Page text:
Sustainability, romance and cute goats

  • Laurie Cuevas crumbles her Thomas Farm goat cheese onto a salad with fresh peaches.

  • Young goats at The Thomas Farm. Staff Photo/PAUL FRANZ

  • Laurie Cuevas and Jim Thomas with young goats at The Thomas Farm in Sunderland. Staff Photo/PAUL FRANZ

  • Thomas Farm goat cheese on a salad with fresh peaches at The Thomas Farm in Sunderland. Staff Photo/PAUL FRANZ

  • The Thomas Farm Stand on Hadley Road in Sunderland. Staff Photo/PAUL FRANZ

  • Laurie Cuevas makes cheese out of goat and cow milk at The Thomas Farm in Sunderland. Staff Photo/PAUL FRANZ

For the Recorder
Published: 9/18/2019 9:30:37 AM
Modified: 9/18/2019 9:30:27 AM

Jim Thomas and Laurie Cuevas love cheese. And that’s a good thing. The two are surrounded by it in their day to day life running The Thomas Farm on Hadley Road in Sunderland.

Thomas started dairy farming there in 2015. He had worked in dairy farms for his entire life. He met Cuevas in 2016 and fell in love with her, perhaps in part because of their shared affection for milk and cheese; she had grown up on a dairy farm. They quickly became life and work partners.

“We both have dairy in our bones,” Thomas said. The pair raise both goats and cows, although there are many more goats (about 90) than cows (10) on the farm. The cows provide raw milk to sell as well as cheese and cheese curds, young bits of cheddar popular for cooking because they hold their shape when heated.

The goats provide goat cheese, also known as chèvre. Thomas and Cuevas sell the soft goat cheese in a number of flavors, including plain, dill, fresh chive, garlic dill and cranberry. When they have extra goat milk, they make hard cheese with it — goat cheddar and gouda — although lately there hasn’t been a lot of extra goat milk. The chèvre is very popular, Thomas noted.

Their cheeses are available at their own farm stand as well as at a variety of local markets, among them Atlas Farm in Deerfield, Foster’s Supermarket and Big Y World Class Market, both in Greenfield. They are also featured on the menus of a number of restaurants including the Farm Table in Bernardston and Esselon Café in Hadley.

“We have a really good relationship with our restaurants and stores,” said Cuevas. “We deliver the cheese so they know us. They also come to the farm. They like that. They can see that it’s clean, that the animals are happy.”

The animals were indeed happy. On a recent visit, a number of the goats, including a pen full of six-month-old girls who were overjoyed to have visitors. One, in particular, was especially curious. Of course, part of their interest stemmed from hope for extra food. They tried to nibble on shirts, a handbag and hair.

“They make us laugh,” Cuevas said of the goats. “It’s hard not to love them.”

The dairy business is only part of Thomas Farm. Thomas and Cuevas also raise chickens for eggs and sell vegetables at their farm stand.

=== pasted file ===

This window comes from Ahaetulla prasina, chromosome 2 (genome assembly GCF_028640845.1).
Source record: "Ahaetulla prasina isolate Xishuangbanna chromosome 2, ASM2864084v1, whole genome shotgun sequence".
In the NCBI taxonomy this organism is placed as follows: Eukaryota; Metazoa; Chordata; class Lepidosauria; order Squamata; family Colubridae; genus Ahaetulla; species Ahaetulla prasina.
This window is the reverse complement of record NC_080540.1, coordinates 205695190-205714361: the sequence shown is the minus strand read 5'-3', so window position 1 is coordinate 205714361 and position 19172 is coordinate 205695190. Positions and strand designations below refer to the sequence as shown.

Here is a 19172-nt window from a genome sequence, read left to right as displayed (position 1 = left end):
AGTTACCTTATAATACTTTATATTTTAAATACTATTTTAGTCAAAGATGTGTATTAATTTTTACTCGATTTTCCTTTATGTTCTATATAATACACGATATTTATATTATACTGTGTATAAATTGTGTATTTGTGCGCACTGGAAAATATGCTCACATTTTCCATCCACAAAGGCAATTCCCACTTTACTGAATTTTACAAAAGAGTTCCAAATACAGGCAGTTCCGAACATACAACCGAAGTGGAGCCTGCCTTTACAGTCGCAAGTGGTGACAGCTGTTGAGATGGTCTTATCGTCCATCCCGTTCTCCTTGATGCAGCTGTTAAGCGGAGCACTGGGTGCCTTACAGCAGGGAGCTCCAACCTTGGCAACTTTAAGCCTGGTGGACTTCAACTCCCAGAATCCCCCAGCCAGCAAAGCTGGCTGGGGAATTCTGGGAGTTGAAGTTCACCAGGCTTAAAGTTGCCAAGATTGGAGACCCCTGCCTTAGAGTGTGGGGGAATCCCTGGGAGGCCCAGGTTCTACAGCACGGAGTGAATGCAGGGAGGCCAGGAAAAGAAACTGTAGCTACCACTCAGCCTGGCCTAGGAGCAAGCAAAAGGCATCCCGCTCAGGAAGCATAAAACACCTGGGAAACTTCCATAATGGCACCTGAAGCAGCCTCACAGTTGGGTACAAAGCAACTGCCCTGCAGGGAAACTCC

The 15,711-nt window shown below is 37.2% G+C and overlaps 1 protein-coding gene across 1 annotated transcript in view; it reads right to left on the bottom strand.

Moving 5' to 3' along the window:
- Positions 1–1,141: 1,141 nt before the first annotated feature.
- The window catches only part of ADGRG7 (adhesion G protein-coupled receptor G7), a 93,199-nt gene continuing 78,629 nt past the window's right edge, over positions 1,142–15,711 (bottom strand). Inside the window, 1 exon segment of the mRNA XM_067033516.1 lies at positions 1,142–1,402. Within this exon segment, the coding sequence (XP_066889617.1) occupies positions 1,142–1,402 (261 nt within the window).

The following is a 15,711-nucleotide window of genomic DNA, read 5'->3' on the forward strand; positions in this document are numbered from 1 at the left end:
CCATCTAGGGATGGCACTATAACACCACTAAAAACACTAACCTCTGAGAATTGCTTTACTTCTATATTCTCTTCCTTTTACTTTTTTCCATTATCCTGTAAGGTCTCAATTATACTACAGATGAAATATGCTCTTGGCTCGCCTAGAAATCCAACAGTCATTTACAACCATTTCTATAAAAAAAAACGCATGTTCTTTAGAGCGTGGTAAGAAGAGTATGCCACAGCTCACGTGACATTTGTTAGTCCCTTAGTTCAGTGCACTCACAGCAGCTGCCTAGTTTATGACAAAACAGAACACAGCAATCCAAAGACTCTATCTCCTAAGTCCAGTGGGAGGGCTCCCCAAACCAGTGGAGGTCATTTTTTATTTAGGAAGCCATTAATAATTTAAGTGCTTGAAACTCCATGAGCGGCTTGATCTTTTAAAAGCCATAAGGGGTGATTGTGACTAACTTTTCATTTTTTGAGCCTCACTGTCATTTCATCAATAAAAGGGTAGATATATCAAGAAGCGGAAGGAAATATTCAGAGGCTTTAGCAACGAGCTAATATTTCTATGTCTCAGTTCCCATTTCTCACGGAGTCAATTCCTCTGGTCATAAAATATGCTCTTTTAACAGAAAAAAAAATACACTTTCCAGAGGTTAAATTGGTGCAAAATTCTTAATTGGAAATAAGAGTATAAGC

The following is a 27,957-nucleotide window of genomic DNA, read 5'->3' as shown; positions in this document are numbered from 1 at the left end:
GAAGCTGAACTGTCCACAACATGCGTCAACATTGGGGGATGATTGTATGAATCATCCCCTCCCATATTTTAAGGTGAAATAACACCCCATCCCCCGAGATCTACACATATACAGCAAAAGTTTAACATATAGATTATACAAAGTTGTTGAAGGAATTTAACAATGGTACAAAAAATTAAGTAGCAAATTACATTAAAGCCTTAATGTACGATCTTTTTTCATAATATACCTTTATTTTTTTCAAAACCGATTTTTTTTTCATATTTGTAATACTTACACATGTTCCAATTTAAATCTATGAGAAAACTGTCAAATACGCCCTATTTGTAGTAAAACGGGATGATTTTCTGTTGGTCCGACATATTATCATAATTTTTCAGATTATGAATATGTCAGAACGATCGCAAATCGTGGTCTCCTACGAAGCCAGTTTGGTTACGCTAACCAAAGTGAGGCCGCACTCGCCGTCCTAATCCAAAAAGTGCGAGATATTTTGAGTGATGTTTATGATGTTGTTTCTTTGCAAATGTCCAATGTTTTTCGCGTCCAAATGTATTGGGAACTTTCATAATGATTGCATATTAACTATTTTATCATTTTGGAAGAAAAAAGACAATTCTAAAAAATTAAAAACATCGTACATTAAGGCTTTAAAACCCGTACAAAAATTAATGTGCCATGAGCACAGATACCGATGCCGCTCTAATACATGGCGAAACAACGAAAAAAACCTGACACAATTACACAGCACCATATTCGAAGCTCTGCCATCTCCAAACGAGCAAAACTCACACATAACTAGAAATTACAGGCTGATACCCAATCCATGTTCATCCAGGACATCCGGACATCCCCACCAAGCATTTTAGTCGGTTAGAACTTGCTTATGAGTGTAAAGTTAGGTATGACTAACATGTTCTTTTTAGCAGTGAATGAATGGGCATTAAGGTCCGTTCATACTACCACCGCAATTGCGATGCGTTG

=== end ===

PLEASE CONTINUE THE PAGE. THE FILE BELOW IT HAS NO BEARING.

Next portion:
“For us, diversity is the key here,” explained Cuevas. “If (produce) doesn’t sell at the stand, the animals get it. We believe in sustainability. We do it the right way if we can.”

Thomas and Cuevas work at the farm pretty much nonstop. They have no employees.

“We’re both everything,” stated Thomas. “To be a farmer you have to have a lot of skills. We don’t sleep.”

Happily, he added, “We both love what we do, and we love each other.”

That love is paying off. Thomas and Cuevas showed us a number of prizes their cheese has won, including a recent gold medal from the Big E and a second-place award from a national competition sponsored by the American Dairy Goat Association.

They would like to be able to concentrate on the dairy business alone.

“Our dream is that we would possibly just make cheese and survive that way,” Cuevas said.

For the moment, they are happy with their farm as it is rather than as it might be, however. Their passion for their work and for each other has spilled over into the community and created a lot of goodwill, they said.

Cuevas cited an example of this goodwill, explaining that in March and April they welcomed 112 baby goats into the world.

“We were drowning in the spring,” she sighed. “One night I put out a call on Facebook to ask for old towels. We had all sorts of people come and respond. They brought towels. And they brought food. They brought cookies.”

Thomas Farm Goat Cheese Salad

Whenever Laurie Cuevas and Jim Thomas are invited to a family gathering, Cuevas says they’re asked to bring this simple, tangy salad. She serves it often with fresh peaches, but as the recipe suggests, she uses whatever is in season.

Ingredients for the creamy poppyseed dressing:

3/4 cup mayonnaise

1/4 cup milk

1/4 cup sugar

1/4 cup white-wine vinegar

2 tablespoons poppyseeds

1/2 teaspoon dry mustard

1 pinch salt

Ingredients for the salad:

Fresh salad greens

Creamy poppyseed dressing (see above)

The fruit of your choice — strawberries, blueberries, peaches, mandarin oranges, or a combination

4 ounces Thomas Farm plain goat cheese

Slivered almonds (optional)

Combine the dressing ingredients thoroughly. Arrange the fruit on top of the salad, and toss with the dressing. Sprinkle cheese over all, along with the almonds (if desired). Serves a crowd. Leftover dressing should be stored in the refrigerator. 

Tinky Weisblat is the award-winning author of “The Pudding Hollow Cookbook,” “Pulling Taffy,” and “Love, Laughter, and Rhubarb.” Visit her website, TinkyCooks.com.




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